Festive decorations and mince pies are appearing in shops around the UK, perfume adverts have popped up on every other bus stop, and the Coca-Cola truck is being buffed and polished as we speak. Yes, like or loathe it, Christmas is around the corner.
With it comes the chance to treat your hard-working employees to a festive party - but what are your tax obligations, and the tax breaks?
Fortunately, HMRC has some very clear rules and regulations for putting on an annual party. Here's a breakdown of what you need to know.
To qualify for breaks, your party needs to be held annually.
Although this is usually in the form of a Christmas party, it could also apply to a summer barbecue, a Halloween ball, or a festival of February - whatever fits your business's calendar and culture.
One-off parties do not qualify under the Revenue's criteria, but it is possible for you to lay on more than one party in the financial year and be exempt from reporting the costs to HMRC.
Open to all employees
Every single member of staff you employ must be invited to your party in order to qualify for your tax exemption.
Even if only one employee is excluded, you will not be able to claim, neither would you be able to claim the costs involved with putting on a party for a specific team.
You can hold multiple Christmas parties for different teams on different sites, as long as everyone has the opportunity to attend at least one event.
You're allowed to spend up to £150 per person before you are obliged to report the costs to HMRC. This is calculated by dividing the total cost of the party by the number of people attending.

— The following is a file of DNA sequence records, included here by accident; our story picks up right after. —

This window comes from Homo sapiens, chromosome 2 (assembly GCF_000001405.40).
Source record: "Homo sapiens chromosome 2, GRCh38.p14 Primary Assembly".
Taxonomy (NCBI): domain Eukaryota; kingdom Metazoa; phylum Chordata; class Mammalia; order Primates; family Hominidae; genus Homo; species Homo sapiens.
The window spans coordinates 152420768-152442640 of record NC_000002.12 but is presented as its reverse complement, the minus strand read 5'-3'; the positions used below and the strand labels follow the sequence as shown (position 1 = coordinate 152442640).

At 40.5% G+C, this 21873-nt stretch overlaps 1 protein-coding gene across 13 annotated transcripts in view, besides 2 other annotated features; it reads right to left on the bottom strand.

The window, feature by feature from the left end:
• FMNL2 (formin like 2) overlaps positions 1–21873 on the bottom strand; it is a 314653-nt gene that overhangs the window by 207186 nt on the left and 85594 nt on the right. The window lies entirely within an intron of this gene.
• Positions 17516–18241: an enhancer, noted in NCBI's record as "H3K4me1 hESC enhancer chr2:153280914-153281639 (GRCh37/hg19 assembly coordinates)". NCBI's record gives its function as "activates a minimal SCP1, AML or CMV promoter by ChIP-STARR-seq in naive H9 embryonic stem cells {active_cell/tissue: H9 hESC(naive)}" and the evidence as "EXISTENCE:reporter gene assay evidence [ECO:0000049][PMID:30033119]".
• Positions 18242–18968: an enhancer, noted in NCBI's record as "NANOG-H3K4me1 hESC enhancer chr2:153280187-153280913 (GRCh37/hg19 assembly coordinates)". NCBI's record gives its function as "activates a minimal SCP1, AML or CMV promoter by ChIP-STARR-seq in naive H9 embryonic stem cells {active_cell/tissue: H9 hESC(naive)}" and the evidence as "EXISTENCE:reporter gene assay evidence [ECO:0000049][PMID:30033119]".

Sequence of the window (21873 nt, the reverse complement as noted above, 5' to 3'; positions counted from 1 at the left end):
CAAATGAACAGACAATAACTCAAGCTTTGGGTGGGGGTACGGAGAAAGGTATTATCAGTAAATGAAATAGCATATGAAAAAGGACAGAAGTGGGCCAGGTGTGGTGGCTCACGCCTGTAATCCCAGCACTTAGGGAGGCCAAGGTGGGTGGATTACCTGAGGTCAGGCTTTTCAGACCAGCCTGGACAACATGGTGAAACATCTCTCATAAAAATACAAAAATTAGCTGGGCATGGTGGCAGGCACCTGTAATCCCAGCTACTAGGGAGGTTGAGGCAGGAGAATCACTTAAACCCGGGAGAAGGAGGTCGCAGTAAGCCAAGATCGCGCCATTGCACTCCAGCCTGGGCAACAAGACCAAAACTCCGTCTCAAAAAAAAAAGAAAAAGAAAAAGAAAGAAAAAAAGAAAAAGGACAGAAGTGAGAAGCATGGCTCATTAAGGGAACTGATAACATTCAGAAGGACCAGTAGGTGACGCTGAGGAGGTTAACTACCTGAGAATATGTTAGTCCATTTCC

The £150 is an employee's total exemption for all of your annual parties, not just for Christmas.
For example, if you put on a summer barbecue in July and a Christmas party in December, that £150 per employee has to be spread across both events.
So, you could spend the equivalent of £70 on each member of staff who attends your summer barbecue and you'd have £80 per employee for your Christmas party.
Spending even a penny over the £150 individual exemption will result in the entire party being liable for tax, and a large additional bill, as well as a lot of extra paperwork.
If you exceed £150 per employee, you'll have to report the cost to HMRC and pay national insurance contributions (NICs) on it.
You will need to report the cost on each employee's P11D form and pay class 1A NICs on the event's full cost.
You decide how to spend it
How you spend the £150 per employee is entirely up to you.
For instance, you could cover the costs of providing a Christmas dinner and a free bar, or you could spend it on accommodation, travel or entertainment.
The beauty of this exemption is that if you're a sole trader, you can still spend £150 on having your own private party.
We can help you understand your tax obligations.